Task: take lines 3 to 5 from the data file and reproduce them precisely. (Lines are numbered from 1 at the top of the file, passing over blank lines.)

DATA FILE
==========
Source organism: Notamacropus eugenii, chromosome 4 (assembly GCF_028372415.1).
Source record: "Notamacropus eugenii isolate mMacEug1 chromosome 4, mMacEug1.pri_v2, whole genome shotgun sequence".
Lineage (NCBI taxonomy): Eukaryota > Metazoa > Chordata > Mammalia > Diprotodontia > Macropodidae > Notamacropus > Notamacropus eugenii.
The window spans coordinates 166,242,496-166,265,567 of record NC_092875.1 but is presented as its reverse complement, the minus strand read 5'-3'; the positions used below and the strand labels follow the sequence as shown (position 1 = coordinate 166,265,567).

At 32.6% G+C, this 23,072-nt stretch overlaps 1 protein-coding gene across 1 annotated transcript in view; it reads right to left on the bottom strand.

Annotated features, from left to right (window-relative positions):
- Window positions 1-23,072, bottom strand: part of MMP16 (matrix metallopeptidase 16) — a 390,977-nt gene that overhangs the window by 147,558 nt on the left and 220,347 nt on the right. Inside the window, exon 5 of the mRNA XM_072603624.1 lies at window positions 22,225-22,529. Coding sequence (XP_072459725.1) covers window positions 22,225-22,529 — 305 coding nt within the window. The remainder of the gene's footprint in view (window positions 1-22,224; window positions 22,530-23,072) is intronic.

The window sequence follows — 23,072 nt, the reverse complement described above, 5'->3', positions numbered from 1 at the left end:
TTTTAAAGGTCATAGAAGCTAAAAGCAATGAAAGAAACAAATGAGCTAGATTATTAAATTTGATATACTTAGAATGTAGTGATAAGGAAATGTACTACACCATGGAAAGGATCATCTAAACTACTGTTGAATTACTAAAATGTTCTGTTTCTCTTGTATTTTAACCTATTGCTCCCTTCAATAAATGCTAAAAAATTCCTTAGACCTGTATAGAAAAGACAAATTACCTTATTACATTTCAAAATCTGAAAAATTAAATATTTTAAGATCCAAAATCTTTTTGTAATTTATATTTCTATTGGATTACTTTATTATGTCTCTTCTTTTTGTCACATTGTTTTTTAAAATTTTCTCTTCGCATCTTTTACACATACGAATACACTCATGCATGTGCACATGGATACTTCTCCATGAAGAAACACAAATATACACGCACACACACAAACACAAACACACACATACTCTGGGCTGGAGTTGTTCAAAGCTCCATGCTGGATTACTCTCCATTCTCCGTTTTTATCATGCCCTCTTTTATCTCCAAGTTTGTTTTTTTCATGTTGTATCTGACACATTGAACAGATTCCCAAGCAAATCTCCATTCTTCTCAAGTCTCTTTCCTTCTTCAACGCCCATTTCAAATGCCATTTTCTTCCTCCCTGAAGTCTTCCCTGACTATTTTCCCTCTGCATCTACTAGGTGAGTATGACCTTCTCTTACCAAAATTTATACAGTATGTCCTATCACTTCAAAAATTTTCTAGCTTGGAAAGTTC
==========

Lineage (NCBI taxonomy): Eukaryota > Metazoa > Chordata > Mammalia > Diprotodontia > Macropodidae > Notamacropus > Notamacropus eugenii.
The window spans coordinates 166,242,496-166,265,567 of record NC_092875.1 but is presented as its reverse complement, the minus strand read 5'-3'; the positions used below and the strand labels follow the sequence as shown (position 1 = coordinate 166,265,567).

At 32.6% G+C, this 23,072-nt stretch overlaps 1 protein-coding gene across 1 annotated transcript in view; it reads right to left on the bottom strand.